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Hoffmann, R. A wiki for the life sciences where authorship matters. Nature Genetics (2008)

Rupture of papillary renal cell carcinoma.

OBJECTIVE: Typical signs of papillary renal cell carcinoma (PRCC) are extensive necroses of the tumorous mass, which can modify the clinical appearance of PRCC. These necroses can imitate cysts on radiological examinations (ultrasonography and CT). The tumours are fragile and vulnerable to spontaneous rupture or rupture following minimal trauma (i.e. they act as a locus minoris resistentiae). MATERIAL AND METHODS: A total of 650 patients with a total of 671 renal tumours were surgically treated at our hospital between January 1991 and December 2003. RESULTS: In 16 cases bilateral tumours were found (in all cases RCC) and in five cases two types of tumour were identified in one kidney [all were a combination of conventional RCC (CRCC) and PRCC]. Altogether, 621 tumours (92.5%) were diagnosed as RCCs. Of these, CRCC was found in 563 cases (90.7%), PRCC in 36 (5.8%), chromophobe RCC in 14 (2.3%) and unclassified RCC in 7 (1.1%). All cases of ruptured PRCC were included in our study. Interestingly, only PRCCs ruptured in this series. Rupture was described in three cases of PRCC (8.3%): it was spontaneous in two cases and resulted from a traffic accident in the third. CONCLUSIONS: The extensive necrosis regularly found in PRCC can cause rupture of the tumour followed by retroperitoneal bleeding. Rupture affected <10% of our cases of PRCC. CT findings are usually not characteristic and can mimic a simple haematoma of unknown origin. Similarly, the perioperative finding is unclear in most cases. The final correct diagnosis of the renal tumour is frequently established only by the pathologist.[1]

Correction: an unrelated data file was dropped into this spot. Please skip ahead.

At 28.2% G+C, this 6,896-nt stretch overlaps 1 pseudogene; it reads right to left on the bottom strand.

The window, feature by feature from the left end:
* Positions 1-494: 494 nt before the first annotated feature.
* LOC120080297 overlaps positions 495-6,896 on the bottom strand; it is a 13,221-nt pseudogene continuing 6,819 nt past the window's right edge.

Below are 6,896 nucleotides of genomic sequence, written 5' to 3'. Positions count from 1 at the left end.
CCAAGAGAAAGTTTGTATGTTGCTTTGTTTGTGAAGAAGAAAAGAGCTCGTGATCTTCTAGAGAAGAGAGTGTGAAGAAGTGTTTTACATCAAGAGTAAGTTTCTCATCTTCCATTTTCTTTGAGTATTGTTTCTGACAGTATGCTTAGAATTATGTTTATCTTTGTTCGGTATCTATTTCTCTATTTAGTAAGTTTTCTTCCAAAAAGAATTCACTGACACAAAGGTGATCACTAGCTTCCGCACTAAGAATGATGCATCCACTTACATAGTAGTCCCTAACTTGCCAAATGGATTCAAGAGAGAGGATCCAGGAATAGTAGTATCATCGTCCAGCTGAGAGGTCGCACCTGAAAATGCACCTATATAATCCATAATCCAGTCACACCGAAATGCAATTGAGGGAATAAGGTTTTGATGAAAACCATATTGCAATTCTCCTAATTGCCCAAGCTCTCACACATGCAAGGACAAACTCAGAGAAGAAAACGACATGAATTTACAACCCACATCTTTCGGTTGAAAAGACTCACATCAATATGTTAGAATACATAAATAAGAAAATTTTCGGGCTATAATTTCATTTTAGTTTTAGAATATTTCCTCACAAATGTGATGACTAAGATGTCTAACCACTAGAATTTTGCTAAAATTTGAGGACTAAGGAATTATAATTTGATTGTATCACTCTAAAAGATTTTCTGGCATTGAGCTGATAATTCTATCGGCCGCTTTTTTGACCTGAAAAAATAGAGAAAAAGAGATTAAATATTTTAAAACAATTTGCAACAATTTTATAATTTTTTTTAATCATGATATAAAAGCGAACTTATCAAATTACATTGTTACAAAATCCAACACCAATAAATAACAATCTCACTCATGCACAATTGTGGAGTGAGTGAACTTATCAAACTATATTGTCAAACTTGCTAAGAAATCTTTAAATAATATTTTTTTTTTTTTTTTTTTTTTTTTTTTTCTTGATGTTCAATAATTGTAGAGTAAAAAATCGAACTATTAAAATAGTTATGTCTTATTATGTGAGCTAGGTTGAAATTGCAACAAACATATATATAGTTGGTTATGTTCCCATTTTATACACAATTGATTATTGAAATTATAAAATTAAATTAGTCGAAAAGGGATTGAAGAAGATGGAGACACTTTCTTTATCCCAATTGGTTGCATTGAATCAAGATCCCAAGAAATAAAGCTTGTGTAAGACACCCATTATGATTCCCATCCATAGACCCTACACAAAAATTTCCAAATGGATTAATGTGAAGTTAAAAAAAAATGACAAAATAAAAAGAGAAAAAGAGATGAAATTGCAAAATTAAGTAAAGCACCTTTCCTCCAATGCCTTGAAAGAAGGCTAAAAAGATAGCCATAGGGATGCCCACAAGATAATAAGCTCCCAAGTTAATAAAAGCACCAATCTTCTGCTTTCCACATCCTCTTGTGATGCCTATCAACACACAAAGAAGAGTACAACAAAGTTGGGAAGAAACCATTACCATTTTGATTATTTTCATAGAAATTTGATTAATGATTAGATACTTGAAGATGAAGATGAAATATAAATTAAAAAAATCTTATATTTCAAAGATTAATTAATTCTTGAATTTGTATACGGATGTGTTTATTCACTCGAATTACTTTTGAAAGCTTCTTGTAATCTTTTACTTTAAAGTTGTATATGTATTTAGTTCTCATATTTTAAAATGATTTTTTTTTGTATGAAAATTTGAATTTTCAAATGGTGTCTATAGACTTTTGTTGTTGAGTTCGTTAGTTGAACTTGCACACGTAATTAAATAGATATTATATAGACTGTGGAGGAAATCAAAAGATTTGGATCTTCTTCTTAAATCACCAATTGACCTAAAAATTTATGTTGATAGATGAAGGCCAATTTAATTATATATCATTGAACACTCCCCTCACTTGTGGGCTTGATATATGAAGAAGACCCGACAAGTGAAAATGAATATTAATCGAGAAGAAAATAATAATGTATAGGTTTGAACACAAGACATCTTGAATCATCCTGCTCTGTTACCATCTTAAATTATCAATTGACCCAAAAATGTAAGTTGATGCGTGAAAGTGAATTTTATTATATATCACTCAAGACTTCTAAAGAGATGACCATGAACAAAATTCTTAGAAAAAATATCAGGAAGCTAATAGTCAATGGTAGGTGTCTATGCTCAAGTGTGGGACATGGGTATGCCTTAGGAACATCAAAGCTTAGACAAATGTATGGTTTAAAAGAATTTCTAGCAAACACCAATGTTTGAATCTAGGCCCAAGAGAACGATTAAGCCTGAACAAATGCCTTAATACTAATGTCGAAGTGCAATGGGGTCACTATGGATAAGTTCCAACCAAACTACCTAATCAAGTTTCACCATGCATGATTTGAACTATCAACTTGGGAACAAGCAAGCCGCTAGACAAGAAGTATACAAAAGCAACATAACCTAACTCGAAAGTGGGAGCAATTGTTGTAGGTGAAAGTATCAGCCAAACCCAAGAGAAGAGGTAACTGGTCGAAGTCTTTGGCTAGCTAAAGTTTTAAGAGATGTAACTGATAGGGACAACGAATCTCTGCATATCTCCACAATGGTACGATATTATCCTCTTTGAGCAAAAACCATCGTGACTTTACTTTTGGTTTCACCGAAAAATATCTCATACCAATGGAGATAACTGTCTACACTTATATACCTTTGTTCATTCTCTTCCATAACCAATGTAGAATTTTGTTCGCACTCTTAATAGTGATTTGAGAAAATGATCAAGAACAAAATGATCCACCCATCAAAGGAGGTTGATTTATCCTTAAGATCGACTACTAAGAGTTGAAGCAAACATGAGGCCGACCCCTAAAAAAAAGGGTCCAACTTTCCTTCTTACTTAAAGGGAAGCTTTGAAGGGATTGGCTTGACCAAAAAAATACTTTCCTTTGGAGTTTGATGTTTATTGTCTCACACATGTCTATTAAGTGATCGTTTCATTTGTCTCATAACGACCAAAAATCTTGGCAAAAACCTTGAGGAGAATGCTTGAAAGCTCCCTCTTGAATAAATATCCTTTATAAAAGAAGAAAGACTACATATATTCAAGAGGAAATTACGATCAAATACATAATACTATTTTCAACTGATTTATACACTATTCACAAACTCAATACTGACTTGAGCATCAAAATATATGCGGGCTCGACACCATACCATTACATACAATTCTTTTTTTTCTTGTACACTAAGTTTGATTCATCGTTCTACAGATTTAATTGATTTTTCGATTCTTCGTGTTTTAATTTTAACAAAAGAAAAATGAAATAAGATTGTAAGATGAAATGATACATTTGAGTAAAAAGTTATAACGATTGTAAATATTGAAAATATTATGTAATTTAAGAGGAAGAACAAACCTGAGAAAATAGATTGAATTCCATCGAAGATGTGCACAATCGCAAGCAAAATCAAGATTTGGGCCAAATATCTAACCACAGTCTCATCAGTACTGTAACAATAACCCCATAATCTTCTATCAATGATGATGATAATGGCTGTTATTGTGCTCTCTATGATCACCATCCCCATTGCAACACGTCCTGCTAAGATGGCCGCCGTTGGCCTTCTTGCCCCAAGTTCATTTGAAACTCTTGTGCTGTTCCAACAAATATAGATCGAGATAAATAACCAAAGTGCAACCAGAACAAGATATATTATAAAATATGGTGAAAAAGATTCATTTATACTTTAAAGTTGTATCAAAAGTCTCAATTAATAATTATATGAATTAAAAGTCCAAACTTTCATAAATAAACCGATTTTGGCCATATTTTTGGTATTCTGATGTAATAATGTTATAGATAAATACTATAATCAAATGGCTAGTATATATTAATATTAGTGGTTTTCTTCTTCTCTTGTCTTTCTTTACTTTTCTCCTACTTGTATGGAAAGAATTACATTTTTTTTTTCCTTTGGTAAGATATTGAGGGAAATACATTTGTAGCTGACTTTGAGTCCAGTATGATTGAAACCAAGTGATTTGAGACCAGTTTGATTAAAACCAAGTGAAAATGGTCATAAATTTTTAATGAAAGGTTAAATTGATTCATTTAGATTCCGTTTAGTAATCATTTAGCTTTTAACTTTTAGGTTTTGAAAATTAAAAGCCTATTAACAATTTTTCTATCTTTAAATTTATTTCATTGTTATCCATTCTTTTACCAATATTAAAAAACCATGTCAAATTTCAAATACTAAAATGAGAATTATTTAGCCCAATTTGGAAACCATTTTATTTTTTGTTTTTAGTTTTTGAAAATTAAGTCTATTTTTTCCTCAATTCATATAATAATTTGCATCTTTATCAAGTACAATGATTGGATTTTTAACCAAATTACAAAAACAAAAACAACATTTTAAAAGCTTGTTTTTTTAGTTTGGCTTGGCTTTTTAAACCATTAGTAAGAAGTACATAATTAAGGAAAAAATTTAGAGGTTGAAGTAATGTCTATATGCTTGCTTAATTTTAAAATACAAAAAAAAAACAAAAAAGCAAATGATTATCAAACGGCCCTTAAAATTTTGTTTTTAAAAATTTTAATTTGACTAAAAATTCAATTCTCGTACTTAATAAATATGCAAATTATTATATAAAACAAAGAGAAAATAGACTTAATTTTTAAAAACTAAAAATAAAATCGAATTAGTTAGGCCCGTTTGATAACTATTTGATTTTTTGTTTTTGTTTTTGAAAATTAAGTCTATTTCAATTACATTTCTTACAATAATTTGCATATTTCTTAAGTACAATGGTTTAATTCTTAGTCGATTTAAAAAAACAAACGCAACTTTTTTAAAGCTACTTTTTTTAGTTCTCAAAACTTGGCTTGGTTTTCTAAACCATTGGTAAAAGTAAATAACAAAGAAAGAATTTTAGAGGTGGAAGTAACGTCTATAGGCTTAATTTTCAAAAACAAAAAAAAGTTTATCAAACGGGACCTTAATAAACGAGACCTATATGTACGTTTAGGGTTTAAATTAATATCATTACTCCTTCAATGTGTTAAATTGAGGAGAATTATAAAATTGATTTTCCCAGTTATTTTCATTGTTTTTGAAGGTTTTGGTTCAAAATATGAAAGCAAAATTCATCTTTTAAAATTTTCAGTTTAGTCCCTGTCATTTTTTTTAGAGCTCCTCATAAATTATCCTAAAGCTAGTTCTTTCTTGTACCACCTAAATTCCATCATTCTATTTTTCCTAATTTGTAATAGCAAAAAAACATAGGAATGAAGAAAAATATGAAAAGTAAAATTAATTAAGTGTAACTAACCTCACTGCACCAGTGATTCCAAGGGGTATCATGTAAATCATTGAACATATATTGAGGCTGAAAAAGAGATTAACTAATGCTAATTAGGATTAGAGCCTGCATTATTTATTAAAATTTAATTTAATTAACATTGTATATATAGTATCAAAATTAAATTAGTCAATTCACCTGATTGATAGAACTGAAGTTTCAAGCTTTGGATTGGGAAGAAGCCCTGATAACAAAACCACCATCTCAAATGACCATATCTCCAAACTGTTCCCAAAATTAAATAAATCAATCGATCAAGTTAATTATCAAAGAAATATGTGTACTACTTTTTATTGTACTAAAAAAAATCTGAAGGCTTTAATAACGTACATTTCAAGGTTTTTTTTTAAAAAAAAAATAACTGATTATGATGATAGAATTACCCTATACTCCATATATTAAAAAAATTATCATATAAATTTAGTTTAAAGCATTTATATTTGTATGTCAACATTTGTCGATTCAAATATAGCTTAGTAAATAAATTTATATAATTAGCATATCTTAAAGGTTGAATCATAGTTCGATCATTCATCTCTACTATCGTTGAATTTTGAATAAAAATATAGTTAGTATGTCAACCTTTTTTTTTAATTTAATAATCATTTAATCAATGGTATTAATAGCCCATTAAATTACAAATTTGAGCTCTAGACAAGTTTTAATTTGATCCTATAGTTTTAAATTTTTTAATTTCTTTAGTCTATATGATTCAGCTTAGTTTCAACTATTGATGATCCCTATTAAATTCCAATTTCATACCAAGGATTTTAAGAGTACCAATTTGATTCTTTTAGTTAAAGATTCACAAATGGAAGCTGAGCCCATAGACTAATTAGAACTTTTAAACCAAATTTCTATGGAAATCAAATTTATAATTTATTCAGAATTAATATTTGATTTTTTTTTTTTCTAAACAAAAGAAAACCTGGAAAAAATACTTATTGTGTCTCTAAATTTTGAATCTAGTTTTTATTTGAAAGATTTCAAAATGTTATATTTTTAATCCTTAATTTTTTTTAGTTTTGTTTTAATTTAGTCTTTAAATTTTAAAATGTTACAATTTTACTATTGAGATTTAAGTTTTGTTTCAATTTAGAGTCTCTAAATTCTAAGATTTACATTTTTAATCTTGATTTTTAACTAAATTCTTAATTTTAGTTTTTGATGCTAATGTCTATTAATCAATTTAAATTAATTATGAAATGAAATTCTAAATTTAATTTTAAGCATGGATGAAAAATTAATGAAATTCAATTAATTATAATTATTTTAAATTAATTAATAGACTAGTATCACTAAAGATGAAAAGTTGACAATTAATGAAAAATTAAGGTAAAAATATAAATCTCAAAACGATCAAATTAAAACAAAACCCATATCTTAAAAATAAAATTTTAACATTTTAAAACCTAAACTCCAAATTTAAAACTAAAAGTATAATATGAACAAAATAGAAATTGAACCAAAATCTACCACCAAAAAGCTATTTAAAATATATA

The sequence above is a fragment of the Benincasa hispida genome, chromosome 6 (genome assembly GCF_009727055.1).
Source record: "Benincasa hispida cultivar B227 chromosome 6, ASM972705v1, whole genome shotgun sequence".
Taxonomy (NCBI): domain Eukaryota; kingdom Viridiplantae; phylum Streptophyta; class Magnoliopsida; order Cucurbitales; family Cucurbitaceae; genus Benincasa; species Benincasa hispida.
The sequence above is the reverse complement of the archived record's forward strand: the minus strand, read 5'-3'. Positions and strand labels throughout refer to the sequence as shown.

1. Rupture of papillary renal cell carcinoma. Hora, M., Hes, O., Klecka, J., Boudová, L., Chudácek, Z., Kreuzberg, B., Michal, M. Scandinavian journal of urology and nephrology. (2004) [Pubmed]
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